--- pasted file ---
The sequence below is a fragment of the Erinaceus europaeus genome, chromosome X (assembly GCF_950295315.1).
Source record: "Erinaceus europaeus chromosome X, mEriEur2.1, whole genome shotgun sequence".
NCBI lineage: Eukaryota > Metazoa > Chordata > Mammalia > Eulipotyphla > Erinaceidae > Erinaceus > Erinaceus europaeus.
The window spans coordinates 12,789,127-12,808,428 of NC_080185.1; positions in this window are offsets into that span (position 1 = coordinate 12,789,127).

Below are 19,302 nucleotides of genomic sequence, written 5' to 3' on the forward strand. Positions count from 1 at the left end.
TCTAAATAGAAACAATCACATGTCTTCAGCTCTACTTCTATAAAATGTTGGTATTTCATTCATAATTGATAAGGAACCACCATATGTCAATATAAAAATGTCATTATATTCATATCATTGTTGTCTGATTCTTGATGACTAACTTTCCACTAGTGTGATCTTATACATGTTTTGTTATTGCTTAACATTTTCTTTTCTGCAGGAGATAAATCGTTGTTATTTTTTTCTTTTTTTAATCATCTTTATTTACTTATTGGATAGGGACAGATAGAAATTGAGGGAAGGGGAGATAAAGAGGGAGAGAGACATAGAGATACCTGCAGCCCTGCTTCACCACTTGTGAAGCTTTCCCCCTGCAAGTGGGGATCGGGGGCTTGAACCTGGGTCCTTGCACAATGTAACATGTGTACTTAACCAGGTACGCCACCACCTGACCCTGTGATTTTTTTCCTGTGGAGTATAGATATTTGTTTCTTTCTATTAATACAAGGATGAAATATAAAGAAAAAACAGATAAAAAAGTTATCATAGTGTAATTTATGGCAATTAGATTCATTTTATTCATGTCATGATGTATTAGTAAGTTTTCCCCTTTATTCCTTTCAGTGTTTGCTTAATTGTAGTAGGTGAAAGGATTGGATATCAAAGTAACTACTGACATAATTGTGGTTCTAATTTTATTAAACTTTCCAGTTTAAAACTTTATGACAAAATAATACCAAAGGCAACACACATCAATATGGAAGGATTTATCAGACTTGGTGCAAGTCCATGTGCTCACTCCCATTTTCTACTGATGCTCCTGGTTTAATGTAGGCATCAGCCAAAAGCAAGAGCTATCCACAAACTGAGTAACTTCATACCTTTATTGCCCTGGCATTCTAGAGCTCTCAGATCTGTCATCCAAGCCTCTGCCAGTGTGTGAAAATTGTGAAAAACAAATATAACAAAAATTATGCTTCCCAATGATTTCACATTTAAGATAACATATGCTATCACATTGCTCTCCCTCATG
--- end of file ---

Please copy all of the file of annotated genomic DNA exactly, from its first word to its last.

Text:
The sequence below is a fragment of the Erinaceus europaeus genome, chromosome X (assembly GCF_950295315.1).
Source record: "Erinaceus europaeus chromosome X, mEriEur2.1, whole genome shotgun sequence".
NCBI lineage: Eukaryota > Metazoa > Chordata > Mammalia > Eulipotyphla > Erinaceidae > Erinaceus > Erinaceus europaeus.
The window spans coordinates 12,789,127-12,808,428 of NC_080185.1; positions in this window are offsets into that span (position 1 = coordinate 12,789,127).

Below are 19,302 nucleotides of genomic sequence, written 5' to 3' on the forward strand. Positions count from 1 at the left end.
TCTAAATAGAAACAATCACATGTCTTCAGCTCTACTTCTATAAAATGTTGGTATTTCATTCATAATTGATAAGGAACCACCATATGTCAATATAAAAATGTCATTATATTCATATCATTGTTGTCTGATTCTTGATGACTAACTTTCCACTAGTGTGATCTTATACATGTTTTGTTATTGCTTAACATTTTCTTTTCTGCAGGAGATAAATCGTTGTTATTTTTTTCTTTTTTTAATCATCTTTATTTACTTATTGGATAGGGACAGATAGAAATTGAGGGAAGGGGAGATAAAGAGGGAGAGAGACATAGAGATACCTGCAGCCCTGCTTCACCACTTGTGAAGCTTTCCCCCTGCAAGTGGGGATCGGGGGCTTGAACCTGGGTCCTTGCACAATGTAACATGTGTACTTAACCAGGTACGCCACCACCTGACCCTGTGATTTTTTTCCTGTGGAGTATAGATATTTGTTTCTTTCTATTAATACAAGGATGAAATATAAAGAAAAAACAGATAAAAAAGTTATCATAGTGTAATTTATGGCAATTAGATTCATTTTATTCATGTCATGATGTATTAGTAAGTTTTCCCCTTTATTCCTTTCAGTGTTTGCTTAATTGTAGTAGGTGAAAGGATTGGATATCAAAGTAACTACTGACATAATTGTGGTTCTAATTTTATTAAACTTTCCAGTTTAAAACTTTATGACAAAATAATACCAAAGGCAACACACATCAATATGGAAGGATTTATCAGACTTGGTGCAAGTCCATGTGCTCACTCCCATTTTCTACTGATGCTCCTGGTTTAATGTAGGCATCAGCCAAAAGCAAGAGCTATCCACAAACTGAGTAACTTCATACCTTTATTGCCCTGGCATTCTAGAGCTCTCAGATCTGTCATCCAAGCCTCTGCCAGTGTGTGAAAATTGTGAAAAACAAATATAACAAAAATTATGCTTCCCAATGATTTCACATTTAAGATAACATATGCTATCACATTGCTCTCCCTCATG